Homeless in Vancouver: Is Metro Vancouver mean or the mean average?

    1 of 1 2 of 1

      Almost had to laugh when I read the cover story in this morning’s Province newspaper about a woman having her purse snatched in a busy shopping mall in Burnaby.

      Particularly her dismay that only one of the hundreds of other customers in the busy mall heeded her call for help.

      No, I don’t enjoy reading about thieves, but honestly Province writers, tell us something we don’t all know about Metro Vancouver.

      The piece cites the “bystander effect” to explain why almost no one was willing to rush to the woman’s aid.

      To be sure, people in public spaces are inclined to ignore “somebody else’s problem” and we do all have a tendency to give strangers the benefit of the doubt, hence the crowd parting to let the purse snatcher through.

      All the same, I have always found the deficit of helpfulness in Metro Vancouver especially large—too large to be explained away by the normal reticence to get involved.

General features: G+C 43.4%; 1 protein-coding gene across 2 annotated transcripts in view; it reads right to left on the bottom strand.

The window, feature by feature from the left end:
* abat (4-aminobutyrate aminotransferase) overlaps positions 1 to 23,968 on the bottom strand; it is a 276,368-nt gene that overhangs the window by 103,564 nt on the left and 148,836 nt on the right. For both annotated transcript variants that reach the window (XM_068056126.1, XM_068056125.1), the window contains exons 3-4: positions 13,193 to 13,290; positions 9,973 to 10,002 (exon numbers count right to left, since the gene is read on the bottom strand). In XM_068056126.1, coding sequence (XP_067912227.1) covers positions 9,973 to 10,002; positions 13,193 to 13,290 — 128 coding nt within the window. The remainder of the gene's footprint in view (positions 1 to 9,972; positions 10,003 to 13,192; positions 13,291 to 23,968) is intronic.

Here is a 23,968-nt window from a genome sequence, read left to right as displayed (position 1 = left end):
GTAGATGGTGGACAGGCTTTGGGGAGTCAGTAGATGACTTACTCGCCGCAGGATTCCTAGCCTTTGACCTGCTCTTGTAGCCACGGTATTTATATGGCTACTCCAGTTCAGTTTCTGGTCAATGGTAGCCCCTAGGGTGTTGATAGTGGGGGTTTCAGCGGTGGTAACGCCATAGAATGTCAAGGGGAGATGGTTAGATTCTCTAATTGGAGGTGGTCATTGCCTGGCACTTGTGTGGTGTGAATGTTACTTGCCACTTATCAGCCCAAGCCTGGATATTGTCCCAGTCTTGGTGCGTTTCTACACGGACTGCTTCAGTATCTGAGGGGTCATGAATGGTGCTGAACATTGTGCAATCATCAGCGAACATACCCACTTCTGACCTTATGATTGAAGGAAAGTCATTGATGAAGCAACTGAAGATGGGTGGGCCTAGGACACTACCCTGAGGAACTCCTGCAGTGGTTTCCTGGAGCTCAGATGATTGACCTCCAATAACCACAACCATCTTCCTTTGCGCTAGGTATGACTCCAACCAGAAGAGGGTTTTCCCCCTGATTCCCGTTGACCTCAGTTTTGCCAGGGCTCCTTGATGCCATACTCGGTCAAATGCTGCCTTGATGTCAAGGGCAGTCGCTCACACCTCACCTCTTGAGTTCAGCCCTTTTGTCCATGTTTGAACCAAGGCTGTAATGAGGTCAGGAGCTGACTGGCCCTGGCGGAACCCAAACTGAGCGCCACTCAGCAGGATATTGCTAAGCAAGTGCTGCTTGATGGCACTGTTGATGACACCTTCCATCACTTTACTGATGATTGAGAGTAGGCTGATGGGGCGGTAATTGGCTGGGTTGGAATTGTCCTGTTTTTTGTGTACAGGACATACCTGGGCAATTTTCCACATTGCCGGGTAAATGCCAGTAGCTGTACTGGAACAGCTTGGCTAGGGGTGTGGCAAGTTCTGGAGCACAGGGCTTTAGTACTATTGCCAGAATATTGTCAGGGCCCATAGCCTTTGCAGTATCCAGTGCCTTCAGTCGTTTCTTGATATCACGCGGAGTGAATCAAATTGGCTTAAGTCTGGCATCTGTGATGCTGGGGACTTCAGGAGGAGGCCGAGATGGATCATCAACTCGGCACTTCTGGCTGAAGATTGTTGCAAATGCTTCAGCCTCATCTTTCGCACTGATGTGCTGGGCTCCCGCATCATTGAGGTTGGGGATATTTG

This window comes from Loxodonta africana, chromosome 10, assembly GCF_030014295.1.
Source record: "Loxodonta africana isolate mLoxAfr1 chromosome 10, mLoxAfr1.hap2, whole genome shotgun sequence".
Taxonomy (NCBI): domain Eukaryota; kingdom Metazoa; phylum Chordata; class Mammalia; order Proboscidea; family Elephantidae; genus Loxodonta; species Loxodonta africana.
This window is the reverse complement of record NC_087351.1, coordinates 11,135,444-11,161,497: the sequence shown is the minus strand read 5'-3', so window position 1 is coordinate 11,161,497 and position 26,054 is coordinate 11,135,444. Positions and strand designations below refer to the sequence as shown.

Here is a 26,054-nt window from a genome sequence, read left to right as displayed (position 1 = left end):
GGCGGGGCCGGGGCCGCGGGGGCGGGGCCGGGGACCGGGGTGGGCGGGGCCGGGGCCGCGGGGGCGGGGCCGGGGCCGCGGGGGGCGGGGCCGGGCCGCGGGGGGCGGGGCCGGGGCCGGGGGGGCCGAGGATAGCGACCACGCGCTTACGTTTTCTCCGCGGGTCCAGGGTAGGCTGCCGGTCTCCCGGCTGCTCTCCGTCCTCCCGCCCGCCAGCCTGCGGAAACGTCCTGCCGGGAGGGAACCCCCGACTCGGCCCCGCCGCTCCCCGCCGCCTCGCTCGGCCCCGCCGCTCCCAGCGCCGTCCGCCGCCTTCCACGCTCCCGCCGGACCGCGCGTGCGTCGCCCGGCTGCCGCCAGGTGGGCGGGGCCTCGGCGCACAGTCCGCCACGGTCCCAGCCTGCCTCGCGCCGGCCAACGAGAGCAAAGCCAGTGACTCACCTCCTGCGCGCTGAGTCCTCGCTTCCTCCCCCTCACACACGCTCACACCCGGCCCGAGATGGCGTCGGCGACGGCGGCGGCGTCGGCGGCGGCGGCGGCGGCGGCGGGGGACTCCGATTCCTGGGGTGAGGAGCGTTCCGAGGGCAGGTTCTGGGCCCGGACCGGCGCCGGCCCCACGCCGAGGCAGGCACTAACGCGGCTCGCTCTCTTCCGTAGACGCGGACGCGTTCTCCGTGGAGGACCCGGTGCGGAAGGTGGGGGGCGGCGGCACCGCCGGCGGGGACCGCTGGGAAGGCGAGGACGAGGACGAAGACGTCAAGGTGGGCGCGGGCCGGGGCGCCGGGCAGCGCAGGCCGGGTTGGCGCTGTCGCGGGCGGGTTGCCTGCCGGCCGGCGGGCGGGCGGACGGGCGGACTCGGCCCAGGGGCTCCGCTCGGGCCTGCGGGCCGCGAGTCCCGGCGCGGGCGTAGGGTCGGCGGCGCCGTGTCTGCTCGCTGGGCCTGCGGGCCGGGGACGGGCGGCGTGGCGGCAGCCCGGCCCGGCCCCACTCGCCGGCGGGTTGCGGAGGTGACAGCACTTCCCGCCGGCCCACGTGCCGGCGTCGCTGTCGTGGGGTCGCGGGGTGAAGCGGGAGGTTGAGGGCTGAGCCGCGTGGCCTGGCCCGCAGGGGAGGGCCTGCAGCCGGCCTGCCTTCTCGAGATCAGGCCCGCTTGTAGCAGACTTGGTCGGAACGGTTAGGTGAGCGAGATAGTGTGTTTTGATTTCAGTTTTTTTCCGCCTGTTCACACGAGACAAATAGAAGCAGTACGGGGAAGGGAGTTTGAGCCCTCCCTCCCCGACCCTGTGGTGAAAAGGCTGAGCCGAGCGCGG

But I have to concede I may lack sufficient perspective to judge.

      I came to Vancouver as a teenager fresh from the Prairies and I’ve only prowled the West Coast. I’ve never even traveled as far the East Coast. The biggest U.S. city I’ve been to, after San Francisco, was called “Yellowstone Park”.

      Learning to mind your own business in the big city

      The first time I had my eyes opened to the true nature of my adopted home was back in 1981—eight months after I moved to Vancouver—a long time ago to be sure, but I’ll never forget it.

      I was bussing it westward down the slope of Davie Street one chill February day. Looking out the window, I saw block after block of pedestrians and one man lying flat on his back on the sidewalk—I was dinging the bell and off the bus like a shot; dashing back to help the guy.